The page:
Grayson and Dr. Burden both discussed the Melissa database and noted that it ties people to multiple addresses for many reasons that may have nothing to do with where they actually live, such as DMV registrations, business locations and vacation homes. In addition, some mail-in voters, such as military service members, use a mailing address for their voter registration even though they don’t physically live there.

Experts also noted that comparing the Melissa list to a voter registration list for the purpose of an election audit is not a reliable strategy to identify potential fraud.

“A tool like the Melissa database, in theory, could be helpful before an election if you wanted to try to do some list maintenance. But afterward, it’s so much noise,” Secretary Grayson said. “I think to draw a conclusion to say ‘oh we found ten thousand questionable names in a database,' I think that does a disservice to raise that as a red flag, to say that therefore you shouldn’t have confidence in this election.”

Maricopa County officials add in a written response to the allegation: “We have reviewed hundreds of the voter IDs provided in the (Cyber Ninja’s) report… and found no instances a voter illegally voted from a prior address.”

In addition, the State of Arizona is a member of the national Electronic Registration Information Center (ERIC). The nonprofit is designed to improve the accuracy of voter rolls and identify potential fraudulent votes.

“It’s important to remember this is an entire system and there are safeguards every step of the way to prevent problems, detect problems and then report problems to the appropriate authorities in the event they are discovered,” said Liz Howard of the Brennan Center for Justice.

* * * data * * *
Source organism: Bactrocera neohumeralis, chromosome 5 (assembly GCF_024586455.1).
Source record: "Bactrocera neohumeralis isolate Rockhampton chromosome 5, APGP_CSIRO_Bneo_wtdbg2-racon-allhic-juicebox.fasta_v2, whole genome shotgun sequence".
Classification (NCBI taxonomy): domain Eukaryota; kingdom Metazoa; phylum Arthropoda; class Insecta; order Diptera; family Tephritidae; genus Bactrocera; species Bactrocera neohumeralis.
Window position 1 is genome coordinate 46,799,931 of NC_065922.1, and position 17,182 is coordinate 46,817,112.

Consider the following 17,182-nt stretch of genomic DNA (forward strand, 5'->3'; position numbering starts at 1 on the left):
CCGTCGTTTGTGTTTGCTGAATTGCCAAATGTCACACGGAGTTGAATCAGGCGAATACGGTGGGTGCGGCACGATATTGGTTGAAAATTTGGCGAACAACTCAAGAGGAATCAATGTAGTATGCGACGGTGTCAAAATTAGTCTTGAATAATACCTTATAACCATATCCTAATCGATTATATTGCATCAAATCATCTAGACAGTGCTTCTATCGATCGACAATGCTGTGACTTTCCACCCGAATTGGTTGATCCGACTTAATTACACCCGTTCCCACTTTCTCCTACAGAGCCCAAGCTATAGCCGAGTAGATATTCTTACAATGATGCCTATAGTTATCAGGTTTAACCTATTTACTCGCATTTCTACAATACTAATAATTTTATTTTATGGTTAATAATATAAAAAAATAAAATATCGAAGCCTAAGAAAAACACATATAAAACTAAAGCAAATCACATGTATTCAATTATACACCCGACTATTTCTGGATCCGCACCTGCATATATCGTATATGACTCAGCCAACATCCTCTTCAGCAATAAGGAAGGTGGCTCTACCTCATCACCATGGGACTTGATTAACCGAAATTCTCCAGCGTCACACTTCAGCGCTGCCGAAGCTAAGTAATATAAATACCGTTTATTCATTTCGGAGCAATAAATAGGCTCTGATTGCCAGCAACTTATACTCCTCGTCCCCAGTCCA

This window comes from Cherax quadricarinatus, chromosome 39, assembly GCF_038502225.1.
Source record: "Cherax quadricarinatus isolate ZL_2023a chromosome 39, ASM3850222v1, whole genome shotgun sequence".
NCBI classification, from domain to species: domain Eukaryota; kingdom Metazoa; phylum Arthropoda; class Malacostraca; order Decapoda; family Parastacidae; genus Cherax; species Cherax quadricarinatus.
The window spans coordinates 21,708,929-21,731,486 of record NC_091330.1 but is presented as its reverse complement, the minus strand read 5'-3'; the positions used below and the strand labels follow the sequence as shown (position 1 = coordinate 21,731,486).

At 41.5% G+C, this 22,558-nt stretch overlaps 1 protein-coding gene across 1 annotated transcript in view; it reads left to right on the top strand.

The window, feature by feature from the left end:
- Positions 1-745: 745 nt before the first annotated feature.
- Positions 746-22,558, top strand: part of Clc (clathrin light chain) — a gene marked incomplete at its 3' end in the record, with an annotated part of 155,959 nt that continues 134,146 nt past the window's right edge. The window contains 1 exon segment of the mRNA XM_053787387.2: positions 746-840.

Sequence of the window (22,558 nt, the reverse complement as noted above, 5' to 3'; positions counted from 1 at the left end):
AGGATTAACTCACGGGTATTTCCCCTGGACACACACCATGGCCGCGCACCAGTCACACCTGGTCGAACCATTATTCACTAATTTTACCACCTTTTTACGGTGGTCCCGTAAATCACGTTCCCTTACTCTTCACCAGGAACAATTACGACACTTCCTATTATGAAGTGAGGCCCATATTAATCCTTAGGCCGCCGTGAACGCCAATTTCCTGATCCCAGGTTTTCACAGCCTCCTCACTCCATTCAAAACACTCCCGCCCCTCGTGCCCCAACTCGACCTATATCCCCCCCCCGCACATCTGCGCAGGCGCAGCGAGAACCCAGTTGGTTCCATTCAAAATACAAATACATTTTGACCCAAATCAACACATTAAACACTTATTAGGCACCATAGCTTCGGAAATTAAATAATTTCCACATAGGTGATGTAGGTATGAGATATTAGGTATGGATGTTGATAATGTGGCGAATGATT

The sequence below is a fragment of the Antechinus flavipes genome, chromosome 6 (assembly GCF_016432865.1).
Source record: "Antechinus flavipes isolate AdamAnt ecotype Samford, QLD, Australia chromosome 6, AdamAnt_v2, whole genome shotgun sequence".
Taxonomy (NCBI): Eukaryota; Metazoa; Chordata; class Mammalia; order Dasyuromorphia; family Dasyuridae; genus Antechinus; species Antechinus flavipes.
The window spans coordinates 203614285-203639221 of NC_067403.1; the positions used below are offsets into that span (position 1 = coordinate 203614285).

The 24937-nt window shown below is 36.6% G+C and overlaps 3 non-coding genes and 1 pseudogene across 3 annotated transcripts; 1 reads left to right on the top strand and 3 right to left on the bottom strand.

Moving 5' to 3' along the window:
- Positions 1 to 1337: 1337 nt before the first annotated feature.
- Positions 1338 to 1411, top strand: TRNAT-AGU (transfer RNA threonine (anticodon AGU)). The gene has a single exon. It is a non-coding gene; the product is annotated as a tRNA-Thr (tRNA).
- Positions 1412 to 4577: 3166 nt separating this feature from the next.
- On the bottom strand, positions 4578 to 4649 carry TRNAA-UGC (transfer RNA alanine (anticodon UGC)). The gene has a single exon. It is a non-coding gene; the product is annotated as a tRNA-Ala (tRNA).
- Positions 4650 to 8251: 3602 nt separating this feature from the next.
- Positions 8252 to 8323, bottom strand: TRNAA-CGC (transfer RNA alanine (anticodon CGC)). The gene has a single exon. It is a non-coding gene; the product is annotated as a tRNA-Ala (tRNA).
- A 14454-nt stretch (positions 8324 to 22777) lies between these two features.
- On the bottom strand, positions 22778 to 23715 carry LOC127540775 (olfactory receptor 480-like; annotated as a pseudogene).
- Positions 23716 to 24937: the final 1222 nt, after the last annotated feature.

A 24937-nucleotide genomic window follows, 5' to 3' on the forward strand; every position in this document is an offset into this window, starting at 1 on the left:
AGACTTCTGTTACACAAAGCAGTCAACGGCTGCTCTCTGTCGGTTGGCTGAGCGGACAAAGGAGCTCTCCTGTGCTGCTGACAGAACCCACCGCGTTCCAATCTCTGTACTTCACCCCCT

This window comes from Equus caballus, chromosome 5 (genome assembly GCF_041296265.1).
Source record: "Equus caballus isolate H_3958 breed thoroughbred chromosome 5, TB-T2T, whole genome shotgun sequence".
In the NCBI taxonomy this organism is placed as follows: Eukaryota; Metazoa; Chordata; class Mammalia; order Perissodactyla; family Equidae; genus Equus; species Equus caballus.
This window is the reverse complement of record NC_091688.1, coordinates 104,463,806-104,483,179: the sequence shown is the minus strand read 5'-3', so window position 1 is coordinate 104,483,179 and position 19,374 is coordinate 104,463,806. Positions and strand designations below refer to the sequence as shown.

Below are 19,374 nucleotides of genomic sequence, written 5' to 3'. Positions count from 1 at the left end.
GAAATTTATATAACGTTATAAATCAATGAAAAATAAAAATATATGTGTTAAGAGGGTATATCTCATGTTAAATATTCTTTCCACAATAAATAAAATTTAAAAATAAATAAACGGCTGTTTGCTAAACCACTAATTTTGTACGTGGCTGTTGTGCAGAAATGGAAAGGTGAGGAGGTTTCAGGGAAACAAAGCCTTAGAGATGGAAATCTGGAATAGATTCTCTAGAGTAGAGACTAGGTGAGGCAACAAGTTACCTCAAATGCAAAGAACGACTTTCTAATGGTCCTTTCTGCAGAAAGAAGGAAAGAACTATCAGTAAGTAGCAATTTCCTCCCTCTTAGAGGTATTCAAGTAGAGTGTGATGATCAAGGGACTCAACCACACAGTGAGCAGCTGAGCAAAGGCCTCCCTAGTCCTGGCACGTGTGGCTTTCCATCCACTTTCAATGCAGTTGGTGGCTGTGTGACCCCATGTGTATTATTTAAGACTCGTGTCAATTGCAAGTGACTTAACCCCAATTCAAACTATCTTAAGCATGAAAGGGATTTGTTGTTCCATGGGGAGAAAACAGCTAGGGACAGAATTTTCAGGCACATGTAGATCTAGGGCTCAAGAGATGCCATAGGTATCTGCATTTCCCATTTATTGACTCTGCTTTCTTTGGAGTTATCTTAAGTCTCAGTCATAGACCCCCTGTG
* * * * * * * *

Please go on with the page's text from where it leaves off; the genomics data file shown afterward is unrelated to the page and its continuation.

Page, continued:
WATCH MORE FROM LIZ HOWARD HERE:

RELATED: Maricopa County leaders will testify before Congress about election 'audit'

False allegation #2: “10,342 potential voters that voted in multiple counties”

The next largest batch of so-called “impacted ballots” involves “potential voters that voted in multiple counties.” 

Cyber Ninjas concluded people could have voted in more than one county because more than ten thousand voters in Maricopa County shared the same first, middle, last name and birth year of other registered voters either in Maricopa County or in other counties across Arizona.

Cyber Ninjas wrote, "while it is possible for multiple individuals to share all these details; it is not common, and this list should be fully reviewed.”

What the Cyber Ninjas does not mention is that a process is in place to identify potential double-registrants. The list is scheduled to be reviewed after the election, per ERIC protocol. Arizona counties are in the process of reviewing these voters. As a result, two cases of potential fraud have been submitted to the Arizona Attorney General’s Office for criminal investigation, according to the Arizona Secretary of State.

Additionally, Maricopa County says their initial review of this claim by Cyber Ninjas turned up no instances of fraud and that the (Cyber Ninjas’) analysis… “resulted in false duplicates statewide” and that, “All voters reviewed were eligible to cast a ballot.”